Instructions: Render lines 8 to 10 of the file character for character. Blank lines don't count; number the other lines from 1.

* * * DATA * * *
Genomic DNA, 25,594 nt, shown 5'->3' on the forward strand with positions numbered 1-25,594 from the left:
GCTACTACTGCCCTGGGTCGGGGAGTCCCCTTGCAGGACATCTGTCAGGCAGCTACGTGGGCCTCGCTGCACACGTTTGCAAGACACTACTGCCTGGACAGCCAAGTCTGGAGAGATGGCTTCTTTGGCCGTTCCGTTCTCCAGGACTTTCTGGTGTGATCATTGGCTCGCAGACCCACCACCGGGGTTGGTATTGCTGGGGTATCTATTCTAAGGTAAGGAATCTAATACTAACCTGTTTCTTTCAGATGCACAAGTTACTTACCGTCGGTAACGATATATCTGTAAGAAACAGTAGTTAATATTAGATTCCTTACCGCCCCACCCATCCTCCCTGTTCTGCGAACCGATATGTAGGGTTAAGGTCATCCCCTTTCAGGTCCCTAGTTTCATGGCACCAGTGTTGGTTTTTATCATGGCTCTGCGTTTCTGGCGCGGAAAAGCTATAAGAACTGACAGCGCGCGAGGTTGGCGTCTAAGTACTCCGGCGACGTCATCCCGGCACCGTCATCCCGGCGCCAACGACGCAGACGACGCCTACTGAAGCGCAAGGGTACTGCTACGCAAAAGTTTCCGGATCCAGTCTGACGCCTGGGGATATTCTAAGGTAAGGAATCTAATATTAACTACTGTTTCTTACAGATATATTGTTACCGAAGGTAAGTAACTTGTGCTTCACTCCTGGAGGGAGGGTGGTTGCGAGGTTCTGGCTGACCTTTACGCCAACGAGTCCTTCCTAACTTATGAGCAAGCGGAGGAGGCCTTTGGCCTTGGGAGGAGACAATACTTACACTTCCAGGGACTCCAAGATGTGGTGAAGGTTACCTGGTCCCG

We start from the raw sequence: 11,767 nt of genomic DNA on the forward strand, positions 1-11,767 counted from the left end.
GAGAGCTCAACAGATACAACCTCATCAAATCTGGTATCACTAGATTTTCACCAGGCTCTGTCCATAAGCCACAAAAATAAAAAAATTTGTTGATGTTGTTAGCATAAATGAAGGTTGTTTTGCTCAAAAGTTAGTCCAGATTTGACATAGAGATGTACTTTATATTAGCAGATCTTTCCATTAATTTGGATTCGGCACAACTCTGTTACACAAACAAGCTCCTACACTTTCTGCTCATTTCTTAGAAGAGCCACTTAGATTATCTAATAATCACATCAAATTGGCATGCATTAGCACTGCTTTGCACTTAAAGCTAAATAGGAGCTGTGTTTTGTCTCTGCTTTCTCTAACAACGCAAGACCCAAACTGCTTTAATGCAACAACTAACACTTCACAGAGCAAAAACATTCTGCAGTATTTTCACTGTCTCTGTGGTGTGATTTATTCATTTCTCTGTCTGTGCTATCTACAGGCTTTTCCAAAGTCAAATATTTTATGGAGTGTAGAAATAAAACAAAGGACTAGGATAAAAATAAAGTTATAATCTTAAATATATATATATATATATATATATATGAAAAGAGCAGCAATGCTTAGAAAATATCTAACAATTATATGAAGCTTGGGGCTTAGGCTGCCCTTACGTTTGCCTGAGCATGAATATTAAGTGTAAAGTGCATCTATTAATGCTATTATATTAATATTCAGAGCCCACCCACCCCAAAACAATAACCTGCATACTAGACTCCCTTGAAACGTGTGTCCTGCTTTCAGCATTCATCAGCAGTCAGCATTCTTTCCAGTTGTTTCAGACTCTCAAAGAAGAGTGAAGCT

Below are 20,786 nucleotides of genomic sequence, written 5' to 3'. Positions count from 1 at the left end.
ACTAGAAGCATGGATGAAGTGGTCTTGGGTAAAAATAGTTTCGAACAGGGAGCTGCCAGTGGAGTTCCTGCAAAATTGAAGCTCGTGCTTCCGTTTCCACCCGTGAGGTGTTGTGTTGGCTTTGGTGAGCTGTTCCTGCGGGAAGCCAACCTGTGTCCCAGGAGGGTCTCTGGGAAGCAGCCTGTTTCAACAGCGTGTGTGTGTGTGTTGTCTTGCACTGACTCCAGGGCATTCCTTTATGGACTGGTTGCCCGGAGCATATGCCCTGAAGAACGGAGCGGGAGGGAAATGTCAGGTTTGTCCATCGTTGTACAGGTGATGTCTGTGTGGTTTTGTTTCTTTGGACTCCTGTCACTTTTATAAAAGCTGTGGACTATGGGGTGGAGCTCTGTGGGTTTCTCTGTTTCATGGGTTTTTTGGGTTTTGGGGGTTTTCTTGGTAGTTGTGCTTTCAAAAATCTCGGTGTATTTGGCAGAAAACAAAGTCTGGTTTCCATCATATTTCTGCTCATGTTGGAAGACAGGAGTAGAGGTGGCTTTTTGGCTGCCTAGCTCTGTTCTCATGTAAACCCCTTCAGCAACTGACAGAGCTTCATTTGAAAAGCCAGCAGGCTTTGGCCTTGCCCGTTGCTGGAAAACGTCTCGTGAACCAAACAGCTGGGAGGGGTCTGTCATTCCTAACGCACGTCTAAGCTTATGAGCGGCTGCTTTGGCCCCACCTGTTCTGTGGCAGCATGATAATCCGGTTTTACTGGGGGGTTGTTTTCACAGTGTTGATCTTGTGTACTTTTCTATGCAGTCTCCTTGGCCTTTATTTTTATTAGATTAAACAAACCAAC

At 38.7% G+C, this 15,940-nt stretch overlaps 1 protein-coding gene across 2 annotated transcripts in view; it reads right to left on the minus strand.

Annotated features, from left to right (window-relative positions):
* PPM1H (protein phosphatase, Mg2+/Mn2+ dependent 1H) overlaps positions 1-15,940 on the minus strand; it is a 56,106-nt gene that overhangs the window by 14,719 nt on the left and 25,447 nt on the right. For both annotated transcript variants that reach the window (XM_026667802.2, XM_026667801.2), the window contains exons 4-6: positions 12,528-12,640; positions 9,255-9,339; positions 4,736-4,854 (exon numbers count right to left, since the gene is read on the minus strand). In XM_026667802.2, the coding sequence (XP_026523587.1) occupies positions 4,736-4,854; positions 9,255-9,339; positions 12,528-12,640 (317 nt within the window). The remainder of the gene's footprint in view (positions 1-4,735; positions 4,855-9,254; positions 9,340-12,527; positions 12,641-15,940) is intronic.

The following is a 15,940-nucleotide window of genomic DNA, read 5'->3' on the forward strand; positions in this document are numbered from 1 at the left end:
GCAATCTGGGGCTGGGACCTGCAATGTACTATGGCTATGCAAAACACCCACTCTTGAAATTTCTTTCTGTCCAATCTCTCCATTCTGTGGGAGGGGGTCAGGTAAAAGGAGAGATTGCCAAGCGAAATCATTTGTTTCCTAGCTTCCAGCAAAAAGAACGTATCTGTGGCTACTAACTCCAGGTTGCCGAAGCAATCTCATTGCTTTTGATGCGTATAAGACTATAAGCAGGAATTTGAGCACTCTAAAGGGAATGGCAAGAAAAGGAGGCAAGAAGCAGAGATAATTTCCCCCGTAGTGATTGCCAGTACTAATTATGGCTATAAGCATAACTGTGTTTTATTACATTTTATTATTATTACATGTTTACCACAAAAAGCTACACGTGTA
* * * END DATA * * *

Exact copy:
Annotated features, from left to right (window-relative positions):
* PPM1H (protein phosphatase, Mg2+/Mn2+ dependent 1H) overlaps positions 1-15,940 on the minus strand; it is a 56,106-nt gene that overhangs the window by 14,719 nt on the left and 25,447 nt on the right. For both annotated transcript variants that reach the window (XM_026667802.2, XM_026667801.2), the window contains exons 4-6: positions 12,528-12,640; positions 9,255-9,339; positions 4,736-4,854 (exon numbers count right to left, since the gene is read on the minus strand). In XM_026667802.2, the coding sequence (XP_026523587.1) occupies positions 4,736-4,854; positions 9,255-9,339; positions 12,528-12,640 (317 nt within the window). The remainder of the gene's footprint in view (positions 1-4,735; positions 4,855-9,254; positions 9,340-12,527; positions 12,641-15,940) is intronic.

The following is a 15,940-nucleotide window of genomic DNA, read 5'->3' on the forward strand; positions in this document are numbered from 1 at the left end: